Professor P J Clark
Prof Clark's research interests are the major unsolved questions in particle physics: the properties of the recently discovered Higgs boson and the nature of the fundamental particle mass generation mechanism.
CP violation (matter-antimatter asymmetry) and understanding the rare decays of particles created in particle accelerator collisions, are additional long-term interests.
He is interested in new computer architectures, particularly the advent of many-core and GPGPU (General-Purpose Computation on Graphics Processing Units) devices.
Previously he led the Edinburgh GridPP (Computing Grid for Particle Physics) effort and was Chairman of the ScotGrid Tier-2 compute and data centre.
He created the University’s research programme in the ATLAS experiment at the Large Hadron Collider at CERN in Geneva, where he currently holds a CERN associateship.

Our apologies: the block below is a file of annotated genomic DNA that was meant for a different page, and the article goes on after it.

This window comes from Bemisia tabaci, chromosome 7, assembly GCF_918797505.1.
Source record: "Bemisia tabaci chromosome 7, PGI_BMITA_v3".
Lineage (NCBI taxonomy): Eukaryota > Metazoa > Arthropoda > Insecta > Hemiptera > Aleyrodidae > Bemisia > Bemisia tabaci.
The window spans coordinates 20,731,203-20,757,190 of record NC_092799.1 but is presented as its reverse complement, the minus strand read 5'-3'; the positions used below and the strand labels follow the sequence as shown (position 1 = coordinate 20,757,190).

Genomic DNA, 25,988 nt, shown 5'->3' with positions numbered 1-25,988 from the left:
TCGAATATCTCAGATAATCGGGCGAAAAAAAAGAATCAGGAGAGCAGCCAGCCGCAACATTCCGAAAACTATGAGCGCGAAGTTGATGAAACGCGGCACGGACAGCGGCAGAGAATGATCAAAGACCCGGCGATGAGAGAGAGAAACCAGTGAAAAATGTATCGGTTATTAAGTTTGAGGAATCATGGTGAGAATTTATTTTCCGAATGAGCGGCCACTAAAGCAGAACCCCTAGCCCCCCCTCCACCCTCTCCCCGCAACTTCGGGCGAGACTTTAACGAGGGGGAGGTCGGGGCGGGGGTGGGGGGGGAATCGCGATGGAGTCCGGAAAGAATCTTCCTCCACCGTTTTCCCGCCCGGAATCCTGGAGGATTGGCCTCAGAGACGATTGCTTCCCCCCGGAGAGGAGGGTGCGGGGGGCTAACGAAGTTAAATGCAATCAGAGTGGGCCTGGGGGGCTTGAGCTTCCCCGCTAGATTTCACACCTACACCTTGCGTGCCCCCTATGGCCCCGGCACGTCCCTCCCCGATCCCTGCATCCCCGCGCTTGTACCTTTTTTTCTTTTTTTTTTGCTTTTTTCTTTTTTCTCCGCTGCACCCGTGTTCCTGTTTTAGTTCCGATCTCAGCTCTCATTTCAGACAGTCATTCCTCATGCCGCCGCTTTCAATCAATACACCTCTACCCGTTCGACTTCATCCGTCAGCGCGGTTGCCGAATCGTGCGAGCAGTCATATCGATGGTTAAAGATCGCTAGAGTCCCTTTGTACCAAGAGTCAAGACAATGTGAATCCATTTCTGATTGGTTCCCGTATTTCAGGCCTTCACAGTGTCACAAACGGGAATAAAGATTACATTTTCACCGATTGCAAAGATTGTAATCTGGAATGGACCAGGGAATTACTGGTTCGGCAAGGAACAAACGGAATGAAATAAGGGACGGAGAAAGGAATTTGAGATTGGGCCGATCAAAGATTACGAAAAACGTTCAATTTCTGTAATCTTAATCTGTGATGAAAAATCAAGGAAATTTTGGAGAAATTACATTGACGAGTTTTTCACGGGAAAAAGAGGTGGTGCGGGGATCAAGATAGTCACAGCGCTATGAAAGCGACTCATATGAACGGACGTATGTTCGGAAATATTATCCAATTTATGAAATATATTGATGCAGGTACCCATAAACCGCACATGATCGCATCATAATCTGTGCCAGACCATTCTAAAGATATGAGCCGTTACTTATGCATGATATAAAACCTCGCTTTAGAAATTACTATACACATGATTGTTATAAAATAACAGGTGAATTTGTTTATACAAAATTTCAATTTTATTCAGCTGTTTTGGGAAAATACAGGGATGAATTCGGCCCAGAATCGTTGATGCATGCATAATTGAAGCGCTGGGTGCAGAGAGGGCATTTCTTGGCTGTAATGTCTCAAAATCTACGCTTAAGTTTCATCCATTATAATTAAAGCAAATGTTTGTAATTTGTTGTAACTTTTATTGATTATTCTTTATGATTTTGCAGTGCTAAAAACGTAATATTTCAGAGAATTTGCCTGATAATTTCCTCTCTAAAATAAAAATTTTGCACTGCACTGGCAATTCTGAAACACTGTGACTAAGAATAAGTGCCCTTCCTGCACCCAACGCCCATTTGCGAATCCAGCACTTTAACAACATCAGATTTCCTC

Introduction to Java Programming (MSc)
Research Methods: Introduction to Maple (3rd & 4th year)
Physics 2A: Forces, Fields & Potentials (2nd year)
- Physics 1B: Nuclear, Particle and Astrophysics (1st year)
Philip currently offers the following PhD project opportunities:
Philip has featured in the following recent School news stories:
- Search for dijet resonances in events with an isolated charged lepton using √s = 13 TeV proton-proton collision data collected by the ATLAS detector DOI, Journal of High Energy Physics, 2020
- Measurement of the tt‾ production cross-section and lepton differential distributions in eμ dilepton events from pp collisions at √s =13 TeV with the ATLAS detector DOI, European Physical Journal C: Particles and Fields, C80, 6
- Measurement of the Lund jet plane using charged particles in 13 TeV proton-proton collisions with the ATLAS detector DOI, Physical Review Letters, 124, 22
- Erratum to: Search for diboson resonances in hadronic final states in 139 fb-1 of pp collisions at √s = 13 TeV with the ATLAS detector DOI, Journal of High Energy Physics, 2020